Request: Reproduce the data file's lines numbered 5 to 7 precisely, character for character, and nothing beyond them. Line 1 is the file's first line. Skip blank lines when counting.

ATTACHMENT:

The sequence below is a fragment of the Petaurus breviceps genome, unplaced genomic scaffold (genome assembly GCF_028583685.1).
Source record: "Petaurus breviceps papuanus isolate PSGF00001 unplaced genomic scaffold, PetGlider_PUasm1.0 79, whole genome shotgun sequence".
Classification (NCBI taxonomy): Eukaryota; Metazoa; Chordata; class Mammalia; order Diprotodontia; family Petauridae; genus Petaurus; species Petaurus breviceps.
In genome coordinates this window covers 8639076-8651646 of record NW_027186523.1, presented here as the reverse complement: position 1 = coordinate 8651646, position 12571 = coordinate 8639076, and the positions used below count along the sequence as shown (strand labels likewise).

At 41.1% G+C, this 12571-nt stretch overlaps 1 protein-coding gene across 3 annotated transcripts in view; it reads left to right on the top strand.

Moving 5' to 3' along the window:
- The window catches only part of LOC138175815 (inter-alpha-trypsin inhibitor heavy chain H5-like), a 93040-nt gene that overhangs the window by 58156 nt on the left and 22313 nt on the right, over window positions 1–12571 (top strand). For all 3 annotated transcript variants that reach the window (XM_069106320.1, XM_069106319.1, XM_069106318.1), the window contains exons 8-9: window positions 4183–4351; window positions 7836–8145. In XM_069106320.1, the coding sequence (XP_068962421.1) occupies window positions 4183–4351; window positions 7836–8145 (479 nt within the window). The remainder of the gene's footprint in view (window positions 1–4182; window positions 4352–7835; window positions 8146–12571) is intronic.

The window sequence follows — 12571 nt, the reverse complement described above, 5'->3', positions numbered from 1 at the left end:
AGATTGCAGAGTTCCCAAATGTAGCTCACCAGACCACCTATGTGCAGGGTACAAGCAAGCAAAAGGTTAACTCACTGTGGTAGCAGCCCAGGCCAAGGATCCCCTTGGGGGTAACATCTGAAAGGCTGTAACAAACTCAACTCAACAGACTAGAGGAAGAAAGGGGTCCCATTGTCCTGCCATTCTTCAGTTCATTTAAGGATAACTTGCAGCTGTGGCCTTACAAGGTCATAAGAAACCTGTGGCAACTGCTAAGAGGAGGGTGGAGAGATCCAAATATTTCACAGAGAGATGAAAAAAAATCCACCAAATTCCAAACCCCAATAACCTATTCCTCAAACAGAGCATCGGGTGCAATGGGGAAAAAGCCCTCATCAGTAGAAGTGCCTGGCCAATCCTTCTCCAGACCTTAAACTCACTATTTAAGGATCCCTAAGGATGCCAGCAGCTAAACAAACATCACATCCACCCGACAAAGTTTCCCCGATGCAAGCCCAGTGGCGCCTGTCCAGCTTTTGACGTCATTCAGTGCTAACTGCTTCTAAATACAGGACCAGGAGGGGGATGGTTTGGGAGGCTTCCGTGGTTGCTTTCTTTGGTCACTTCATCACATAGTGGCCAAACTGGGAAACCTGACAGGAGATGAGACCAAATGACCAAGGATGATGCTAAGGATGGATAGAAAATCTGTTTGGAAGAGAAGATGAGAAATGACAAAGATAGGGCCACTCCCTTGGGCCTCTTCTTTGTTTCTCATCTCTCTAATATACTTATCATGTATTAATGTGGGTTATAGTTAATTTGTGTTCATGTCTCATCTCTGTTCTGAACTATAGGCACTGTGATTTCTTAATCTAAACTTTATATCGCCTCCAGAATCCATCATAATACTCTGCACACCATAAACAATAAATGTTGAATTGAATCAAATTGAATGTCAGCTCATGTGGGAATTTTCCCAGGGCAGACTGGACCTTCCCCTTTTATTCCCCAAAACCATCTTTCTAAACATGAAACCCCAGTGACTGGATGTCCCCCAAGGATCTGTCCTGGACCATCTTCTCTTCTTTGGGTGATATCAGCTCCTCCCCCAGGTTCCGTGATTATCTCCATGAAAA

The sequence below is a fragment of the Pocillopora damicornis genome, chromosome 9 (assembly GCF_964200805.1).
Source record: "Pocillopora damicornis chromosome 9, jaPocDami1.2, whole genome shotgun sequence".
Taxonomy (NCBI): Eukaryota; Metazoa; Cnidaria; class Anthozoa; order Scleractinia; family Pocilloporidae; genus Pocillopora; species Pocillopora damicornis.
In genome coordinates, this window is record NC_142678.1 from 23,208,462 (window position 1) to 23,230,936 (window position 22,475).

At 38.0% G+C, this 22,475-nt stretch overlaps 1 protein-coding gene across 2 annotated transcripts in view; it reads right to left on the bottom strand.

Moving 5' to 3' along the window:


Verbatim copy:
At 41.1% G+C, this 12571-nt stretch overlaps 1 protein-coding gene across 3 annotated transcripts in view; it reads left to right on the top strand.

Moving 5' to 3' along the window:
- The window catches only part of LOC138175815 (inter-alpha-trypsin inhibitor heavy chain H5-like), a 93040-nt gene that overhangs the window by 58156 nt on the left and 22313 nt on the right, over window positions 1–12571 (top strand). For all 3 annotated transcript variants that reach the window (XM_069106320.1, XM_069106319.1, XM_069106318.1), the window contains exons 8-9: window positions 4183–4351; window positions 7836–8145. In XM_069106320.1, the coding sequence (XP_068962421.1) occupies window positions 4183–4351; window positions 7836–8145 (479 nt within the window). The remainder of the gene's footprint in view (window positions 1–4182; window positions 4352–7835; window positions 8146–12571) is intronic.